— 562 —
Chapter IV

Of the Reality of our Knowledge.

Objection, Knowledge placed in Ideas may be all bare vision.
      §1. I Doubt not but my Reader, by this time, may be apt to
think, that I have been all this while only building a Castle in the
Air; and be ready to say to me, To what purpose all this stir?
Knowledge, say you, is only the perception of the agreement or
disagreement of our own Ideas: but who knows what those Ideas
may be? Is there any thing so extravagant, as the Imaginations of
Men’s Brains? Where is the Head that has no Chimeras in it? Or if
there be a sober and a wise Man, what difference will there be, by
your Rules, between his Knowledge, and that of the most extrava-
gant Fancy in the World? They both have their Ideas, and perceive
their agreement and disagreement one with another. If there be
any difference between them, the advantage will be on the warm-
headed Man’s side, as having the more Ideas, and the more lively.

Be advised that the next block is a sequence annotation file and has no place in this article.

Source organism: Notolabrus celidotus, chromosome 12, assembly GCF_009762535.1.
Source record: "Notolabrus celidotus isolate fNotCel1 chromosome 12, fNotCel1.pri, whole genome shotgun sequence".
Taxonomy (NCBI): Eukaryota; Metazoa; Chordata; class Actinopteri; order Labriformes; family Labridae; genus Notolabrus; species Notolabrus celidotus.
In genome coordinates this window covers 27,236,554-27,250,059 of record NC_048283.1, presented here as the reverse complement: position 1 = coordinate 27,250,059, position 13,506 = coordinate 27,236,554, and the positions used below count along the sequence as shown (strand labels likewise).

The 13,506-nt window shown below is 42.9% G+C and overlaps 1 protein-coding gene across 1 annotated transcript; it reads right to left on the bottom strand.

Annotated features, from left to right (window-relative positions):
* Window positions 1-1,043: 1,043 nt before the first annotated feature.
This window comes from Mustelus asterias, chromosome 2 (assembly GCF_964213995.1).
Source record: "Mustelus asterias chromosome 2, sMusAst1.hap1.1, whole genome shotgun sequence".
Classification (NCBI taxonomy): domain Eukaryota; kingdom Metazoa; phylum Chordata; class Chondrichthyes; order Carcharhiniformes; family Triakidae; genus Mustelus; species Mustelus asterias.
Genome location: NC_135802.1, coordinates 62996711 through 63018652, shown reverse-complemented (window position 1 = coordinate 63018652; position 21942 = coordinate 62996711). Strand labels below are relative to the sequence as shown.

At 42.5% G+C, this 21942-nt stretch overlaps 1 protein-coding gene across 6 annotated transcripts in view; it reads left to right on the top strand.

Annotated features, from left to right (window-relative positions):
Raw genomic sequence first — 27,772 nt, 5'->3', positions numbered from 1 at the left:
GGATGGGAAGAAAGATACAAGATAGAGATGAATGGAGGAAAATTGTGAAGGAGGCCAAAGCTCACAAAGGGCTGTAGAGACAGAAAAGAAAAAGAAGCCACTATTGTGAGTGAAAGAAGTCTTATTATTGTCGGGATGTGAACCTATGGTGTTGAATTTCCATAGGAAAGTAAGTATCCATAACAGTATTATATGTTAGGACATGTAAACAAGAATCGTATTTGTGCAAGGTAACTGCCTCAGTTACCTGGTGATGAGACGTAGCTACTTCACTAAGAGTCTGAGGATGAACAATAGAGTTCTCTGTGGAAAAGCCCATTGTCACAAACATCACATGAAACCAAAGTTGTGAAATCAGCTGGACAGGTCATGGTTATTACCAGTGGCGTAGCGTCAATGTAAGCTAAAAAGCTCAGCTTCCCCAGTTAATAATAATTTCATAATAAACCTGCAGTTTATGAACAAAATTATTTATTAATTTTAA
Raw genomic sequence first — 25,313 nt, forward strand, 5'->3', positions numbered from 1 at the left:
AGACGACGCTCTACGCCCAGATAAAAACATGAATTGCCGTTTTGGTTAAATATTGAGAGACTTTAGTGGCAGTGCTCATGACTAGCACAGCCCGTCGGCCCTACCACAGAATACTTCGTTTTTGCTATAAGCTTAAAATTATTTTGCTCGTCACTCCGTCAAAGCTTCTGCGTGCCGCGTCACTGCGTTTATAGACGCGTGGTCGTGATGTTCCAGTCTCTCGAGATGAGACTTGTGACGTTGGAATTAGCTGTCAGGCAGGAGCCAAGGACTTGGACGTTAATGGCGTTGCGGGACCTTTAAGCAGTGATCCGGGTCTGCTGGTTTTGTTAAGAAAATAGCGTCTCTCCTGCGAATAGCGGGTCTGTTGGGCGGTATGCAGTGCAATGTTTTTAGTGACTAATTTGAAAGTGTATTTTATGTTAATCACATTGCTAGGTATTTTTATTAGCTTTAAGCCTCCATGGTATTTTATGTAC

— 563 —
And so, by your Rules, he will be the more knowing. If it be true,
that all Knowledge lies only in the perception of the agreement or
disagreement of our own Ideas, the Visions of an Enthusiast, and the
Reasonings of a sober Man, will be equally certain. ’Tis no matter
how Things are: so a Man observe but the agreement of his own
Imaginations, and talk conformably, it is all Truth, all Certainty.
Such Castles in the Air, will be as strong Holds of Truth, as the
Demonstrations of Euclid. That an Harpy is not a Centaur, is by
this way as certain knowledge, and as much a Truth, as that a
Square is not a Circle.
      But of what use is all this fine Knowledge of Mens own Imaginations,
to a Man that enquires after the reality of Things? It matters not
what Men’s Fancies are, ’tis the Knowledge of things that is only
to be prized: ’tis this alone gives a value to our Reasonings, and
preference to one Man’s Knowledge over another’s,
Locke Hum IV, 4, §1, pp. 562-563